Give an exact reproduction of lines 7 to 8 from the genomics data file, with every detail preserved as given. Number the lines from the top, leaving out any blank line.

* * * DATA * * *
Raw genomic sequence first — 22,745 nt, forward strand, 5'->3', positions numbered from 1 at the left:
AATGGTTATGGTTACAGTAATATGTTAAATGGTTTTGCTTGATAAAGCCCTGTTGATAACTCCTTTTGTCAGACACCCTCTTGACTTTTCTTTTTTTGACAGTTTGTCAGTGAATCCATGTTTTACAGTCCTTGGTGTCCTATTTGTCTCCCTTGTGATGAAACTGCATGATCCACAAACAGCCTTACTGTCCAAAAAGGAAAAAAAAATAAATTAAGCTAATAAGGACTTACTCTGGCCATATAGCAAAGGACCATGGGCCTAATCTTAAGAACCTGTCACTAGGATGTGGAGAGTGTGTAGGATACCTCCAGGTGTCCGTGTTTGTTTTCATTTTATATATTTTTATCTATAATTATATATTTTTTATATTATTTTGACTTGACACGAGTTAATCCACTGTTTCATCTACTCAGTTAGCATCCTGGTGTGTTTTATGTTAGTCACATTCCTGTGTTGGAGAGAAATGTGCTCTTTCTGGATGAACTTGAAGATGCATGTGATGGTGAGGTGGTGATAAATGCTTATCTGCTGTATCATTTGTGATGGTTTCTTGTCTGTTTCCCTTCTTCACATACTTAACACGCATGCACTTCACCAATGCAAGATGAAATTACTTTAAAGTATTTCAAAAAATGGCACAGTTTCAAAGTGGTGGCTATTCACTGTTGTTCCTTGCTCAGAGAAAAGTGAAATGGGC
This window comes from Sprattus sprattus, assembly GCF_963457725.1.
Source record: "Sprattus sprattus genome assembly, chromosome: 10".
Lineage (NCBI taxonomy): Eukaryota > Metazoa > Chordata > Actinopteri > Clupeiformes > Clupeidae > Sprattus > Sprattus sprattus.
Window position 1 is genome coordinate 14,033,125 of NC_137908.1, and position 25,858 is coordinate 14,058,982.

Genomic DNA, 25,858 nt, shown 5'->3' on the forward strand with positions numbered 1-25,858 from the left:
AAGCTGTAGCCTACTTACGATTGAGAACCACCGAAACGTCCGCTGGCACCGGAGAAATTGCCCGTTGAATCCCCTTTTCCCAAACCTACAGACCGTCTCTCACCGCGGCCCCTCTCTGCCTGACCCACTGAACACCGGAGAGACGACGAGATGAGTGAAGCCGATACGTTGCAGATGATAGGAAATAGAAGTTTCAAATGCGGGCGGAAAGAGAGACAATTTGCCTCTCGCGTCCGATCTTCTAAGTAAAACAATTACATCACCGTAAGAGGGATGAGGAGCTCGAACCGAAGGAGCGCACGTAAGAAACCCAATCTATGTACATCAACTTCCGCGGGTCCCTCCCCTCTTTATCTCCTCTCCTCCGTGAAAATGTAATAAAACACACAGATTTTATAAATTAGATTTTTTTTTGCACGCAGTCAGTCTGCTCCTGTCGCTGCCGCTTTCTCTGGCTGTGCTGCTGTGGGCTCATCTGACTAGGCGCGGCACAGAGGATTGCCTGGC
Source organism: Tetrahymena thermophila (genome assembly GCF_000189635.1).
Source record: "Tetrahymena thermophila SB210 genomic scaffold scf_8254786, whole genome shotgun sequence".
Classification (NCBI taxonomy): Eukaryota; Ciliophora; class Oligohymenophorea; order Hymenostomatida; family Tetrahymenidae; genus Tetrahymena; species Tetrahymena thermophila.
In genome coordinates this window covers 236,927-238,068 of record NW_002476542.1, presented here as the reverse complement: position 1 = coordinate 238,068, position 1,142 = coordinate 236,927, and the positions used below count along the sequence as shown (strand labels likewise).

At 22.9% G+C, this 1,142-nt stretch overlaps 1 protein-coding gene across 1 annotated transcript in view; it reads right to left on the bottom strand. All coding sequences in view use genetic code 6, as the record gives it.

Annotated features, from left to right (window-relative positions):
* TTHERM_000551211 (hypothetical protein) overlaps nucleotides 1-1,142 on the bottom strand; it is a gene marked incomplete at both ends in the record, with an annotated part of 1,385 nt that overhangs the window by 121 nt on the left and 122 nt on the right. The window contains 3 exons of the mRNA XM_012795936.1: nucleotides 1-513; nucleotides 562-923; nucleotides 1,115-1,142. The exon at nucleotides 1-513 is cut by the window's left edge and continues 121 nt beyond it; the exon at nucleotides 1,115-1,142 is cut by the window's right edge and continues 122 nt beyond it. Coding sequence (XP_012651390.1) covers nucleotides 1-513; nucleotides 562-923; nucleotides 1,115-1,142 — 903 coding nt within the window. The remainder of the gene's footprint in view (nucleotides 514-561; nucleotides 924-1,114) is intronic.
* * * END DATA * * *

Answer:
Genomic DNA, 25,858 nt, shown 5'->3' on the forward strand with positions numbered 1-25,858 from the left:
AAGCTGTAGCCTACTTACGATTGAGAACCACCGAAACGTCCGCTGGCACCGGAGAAATTGCCCGTTGAATCCCCTTTTCCCAAACCTACAGACCGTCTCTCACCGCGGCCCCTCTCTGCCTGACCCACTGAACACCGGAGAGACGACGAGATGAGTGAAGCCGATACGTTGCAGATGATAGGAAATAGAAGTTTCAAATGCGGGCGGAAAGAGAGACAATTTGCCTCTCGCGTCCGATCTTCTAAGTAAAACAATTACATCACCGTAAGAGGGATGAGGAGCTCGAACCGAAGGAGCGCACGTAAGAAACCCAATCTATGTACATCAACTTCCGCGGGTCCCTCCCCTCTTTATCTCCTCTCCTCCGTGAAAATGTAATAAAACACACAGATTTTATAAATTAGATTTTTTTTTGCACGCAGTCAGTCTGCTCCTGTCGCTGCCGCTTTCTCTGGCTGTGCTGCTGTGGGCTCATCTGACTAGGCGCGGCACAGAGGATTGCCTGGC